The pressure source 20 in FIG. 1 can be a bottle of pressured oxygen (or an oxygen-air mixture). The control can be used to direct low pressure oxygen through a tube 210 leading to face mask 212. The pressure of the oxygen is used to power the chest compressing actuator 16. As discussed above and shown in FIG. 1A, the actuator 16 can be used to reduce the pressure of oxygen and to use the oxygen as a supply to the face mask or elsewhere to the patient's respiratory system (e.g. a tube extending into the mouth or nose). In FIG. 2, an outlet valve 220 is provided, which is sensitive to the flow of pressured gas through inlet 72, to open when the inflow stops. The upward movement of the piston expels reduced-pressure oxygen, which can be flowed to the face mask. The entire compressor assembly can be made of light weight materials (e.g. aluminum or carbon composite) to provide an assembly of not more than about 4 pounds that must be carried by an emergency worker. The light weight encourages the worker to carry the compressor assembly when he first approaches the patient, instead of having to go back to his ambulance to get it.

Thus, the invention provides apparatus for applying compressions to the chest of a patient to stimulate breathing and blood circulation, which includes an energizable actuator that repeatedly presses against the patient's chest area. The apparatus includes a stabilizer that lies around the actuator. The stabilizer is generally in the form of a toroid, which includes a portion that extends largely around the actuator and that has a central hole through which the actuator extends. The stabilizer is preferably formed of a pressured gas-filled casing or of resilient foam to avoid tilt in a lightweight stabilizer. It is preferable that there be no gap larger than 60° in the stabilizer, to avoid tipping of the actuator. The resilient stabilizer (foam or inflated) allows slight tilt without high concentrated force on the patient. The actuator includes a reciprocating member and means for cycling the member by alternately applying a downward force to the member and an upward force to it to raise it. The means for applying an upward force can include a tension spring lying in a cylinder or bellows, or an arrangement for applying pressured air to raise a piston. Pressured breathable (ordinary air or oxygen-rich) gas is used to move the reciprocating member, and the exhaust is directed to the patient for breathing and possibly also to an inflatable stabilizer that is carried in its uninflated state.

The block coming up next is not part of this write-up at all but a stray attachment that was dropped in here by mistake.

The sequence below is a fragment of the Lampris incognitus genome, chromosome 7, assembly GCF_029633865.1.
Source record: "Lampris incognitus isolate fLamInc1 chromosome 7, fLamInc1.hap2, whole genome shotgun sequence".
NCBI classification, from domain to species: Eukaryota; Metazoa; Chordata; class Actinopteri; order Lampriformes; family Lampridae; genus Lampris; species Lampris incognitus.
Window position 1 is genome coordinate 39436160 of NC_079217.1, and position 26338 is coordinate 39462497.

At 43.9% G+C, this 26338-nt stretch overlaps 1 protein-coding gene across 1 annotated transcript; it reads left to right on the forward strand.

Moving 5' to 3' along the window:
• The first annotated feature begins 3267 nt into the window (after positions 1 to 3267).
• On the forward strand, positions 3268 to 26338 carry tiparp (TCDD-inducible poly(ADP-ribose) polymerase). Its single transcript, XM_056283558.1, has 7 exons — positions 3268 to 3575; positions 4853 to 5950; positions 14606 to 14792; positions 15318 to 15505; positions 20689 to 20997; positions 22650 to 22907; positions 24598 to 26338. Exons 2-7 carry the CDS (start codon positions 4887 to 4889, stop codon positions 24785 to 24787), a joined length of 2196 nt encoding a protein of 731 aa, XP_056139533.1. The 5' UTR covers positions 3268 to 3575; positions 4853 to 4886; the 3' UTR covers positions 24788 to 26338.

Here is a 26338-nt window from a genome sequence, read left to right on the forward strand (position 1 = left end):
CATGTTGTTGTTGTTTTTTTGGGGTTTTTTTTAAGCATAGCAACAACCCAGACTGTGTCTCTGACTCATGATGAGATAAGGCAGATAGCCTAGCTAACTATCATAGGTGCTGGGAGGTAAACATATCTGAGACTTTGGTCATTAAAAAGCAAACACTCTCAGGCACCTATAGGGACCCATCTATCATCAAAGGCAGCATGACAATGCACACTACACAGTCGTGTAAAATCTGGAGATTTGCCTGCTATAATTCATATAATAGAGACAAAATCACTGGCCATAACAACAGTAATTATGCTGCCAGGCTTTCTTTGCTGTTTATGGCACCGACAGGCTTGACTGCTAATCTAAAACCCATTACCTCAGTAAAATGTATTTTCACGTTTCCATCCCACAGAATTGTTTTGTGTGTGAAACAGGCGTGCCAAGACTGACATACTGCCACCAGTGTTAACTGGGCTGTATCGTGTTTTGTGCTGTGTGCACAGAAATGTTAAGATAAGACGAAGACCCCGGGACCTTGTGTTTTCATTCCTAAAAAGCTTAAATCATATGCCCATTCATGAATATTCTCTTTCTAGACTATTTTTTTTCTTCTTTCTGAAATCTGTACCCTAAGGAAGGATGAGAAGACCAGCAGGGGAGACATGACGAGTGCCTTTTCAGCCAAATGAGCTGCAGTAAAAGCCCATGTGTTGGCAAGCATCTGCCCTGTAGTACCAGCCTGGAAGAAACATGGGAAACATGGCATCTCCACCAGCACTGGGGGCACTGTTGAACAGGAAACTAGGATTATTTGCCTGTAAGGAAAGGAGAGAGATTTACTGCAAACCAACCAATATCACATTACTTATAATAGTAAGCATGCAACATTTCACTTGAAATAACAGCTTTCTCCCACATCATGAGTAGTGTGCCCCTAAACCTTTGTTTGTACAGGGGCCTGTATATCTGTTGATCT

Although particular embodiments of the invention have been described and illustrated herein, it is recognized that modifications and variations may readily occur to those skilled in the art, and consequently, it is intended that the claims be interpreted to cover such modifications and equivalents.


1. Apparatus for applying compressions to the chest of a patient to at least stimulate blood circulation, which includes an energizable actuator that repeatedly presses against the patient's chest area, a torso wrap that is coupled to said actuator and that wraps to the back of the patient, and a stabilizer that lies around said actuator to minimize tilt of the actuator with respect to the patient's chest, wherein: